Four arrested in Regina Co-op Refinery labor dispute

by Truck News

REGINA, Sask. – Four people have been arrested for mischief and disobeying a court order related to the labor dispute at Regina’s Co-op Refinery complex.

Reginal Police Services arrested Ryan James David Briggs, 41, James Peter Robert Cheeseman, 30, Scott McKinnon, 34, and Steve Angus Vargo, 45, at approximately 12:42 a.m. today. Each are charged with mischief under $5,000 for “willfully obstructing, interrupting, or interfering with the lawful use, enjoyment, or operation of property” at the Co-op Refinery.

They are also accused and charged with disobeying the court order put in place by the Court of Queen’s Bench Dec. 27 to not impede, obstruct, or interfere with the ingress or egress to or from the complex.

Each of the accused is set to appear in court March 23 to address the charges.

A dispute between refinery owner Federated Co-operatives Ltd. and the union representing workers, Unifor, has been ongoing since December.

The ongoing labor dispute between union members and the Regina Co-op Refinery has also led to picketers said to be blocking cardlock customers and fuel trucks from accessing Federated Co-operatives Ltd.’s (FCL) fuel distribution terminal near Carseland, Alta.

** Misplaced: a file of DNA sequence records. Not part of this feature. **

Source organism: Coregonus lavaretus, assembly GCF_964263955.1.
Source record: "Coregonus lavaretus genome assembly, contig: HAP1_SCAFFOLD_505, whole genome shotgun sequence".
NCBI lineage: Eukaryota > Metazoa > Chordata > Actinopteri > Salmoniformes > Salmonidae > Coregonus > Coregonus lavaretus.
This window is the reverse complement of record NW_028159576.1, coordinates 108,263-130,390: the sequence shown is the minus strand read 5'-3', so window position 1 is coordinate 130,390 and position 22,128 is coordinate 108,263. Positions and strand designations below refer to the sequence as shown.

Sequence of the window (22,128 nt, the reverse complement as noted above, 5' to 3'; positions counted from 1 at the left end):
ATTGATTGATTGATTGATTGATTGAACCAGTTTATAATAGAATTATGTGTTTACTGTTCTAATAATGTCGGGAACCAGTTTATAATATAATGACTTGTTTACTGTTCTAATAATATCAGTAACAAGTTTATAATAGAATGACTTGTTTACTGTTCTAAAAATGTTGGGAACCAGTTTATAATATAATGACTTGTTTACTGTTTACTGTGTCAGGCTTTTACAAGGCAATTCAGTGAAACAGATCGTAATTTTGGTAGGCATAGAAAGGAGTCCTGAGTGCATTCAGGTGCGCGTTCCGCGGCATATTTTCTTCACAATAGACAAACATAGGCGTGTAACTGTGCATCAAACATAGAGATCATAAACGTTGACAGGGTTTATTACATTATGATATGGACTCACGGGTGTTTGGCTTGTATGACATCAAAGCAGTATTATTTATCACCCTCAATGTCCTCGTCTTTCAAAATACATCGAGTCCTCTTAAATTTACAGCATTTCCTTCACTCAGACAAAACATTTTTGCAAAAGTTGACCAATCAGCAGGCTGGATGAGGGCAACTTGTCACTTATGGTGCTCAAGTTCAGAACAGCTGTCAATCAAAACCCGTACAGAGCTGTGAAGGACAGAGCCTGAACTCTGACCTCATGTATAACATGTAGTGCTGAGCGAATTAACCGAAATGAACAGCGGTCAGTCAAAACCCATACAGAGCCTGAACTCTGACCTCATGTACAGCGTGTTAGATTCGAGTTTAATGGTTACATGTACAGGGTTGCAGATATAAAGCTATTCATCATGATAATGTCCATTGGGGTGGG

Unifor union members are reported to have set up fencing around the fuel terminal.

Union members have also been accused of illegally vandalizing and blocking trucks from entering and exiting the refinery, breaking a court order which stated picketers were only permitted to hold up trucks for up to five minutes with or without permission.

“We respect the union’s right to picket, share information and disrupt our normal course of business within the bounds set by the courts,” said Vic Huard, FCL’s executive vice-president of customer experience and stakeholder engagement. “But Unifor’s use of blockades and disregard for the rule of law go beyond peaceful picketing.

“We believe that Unifor does not understand the role that the energy sector plays in driving our economy and sustaining vibrant communities across Western Canada. We also do not believe that Toronto-based Unifor’s aggressive and illegal tactics align with western Canadians’ values.”

Unifor claims its attempts to return to the bargaining table with FCL has been met with opposition.

“We informed the employer that we were prepared to make a proposal to bring a resolution to the dispute, including modifying our position on the two contentious pension demands the employer said were impeding talks and they still refuse to meet us at the bargaining table,” said Jerry Dias, Unifor national president at a news conference in Regina Jan. 23. “It’s becoming abundantly clear that when FCL locked out Local 594 members on Dec. 5, they had no intention of ever trying to negotiate a fair settlement.”

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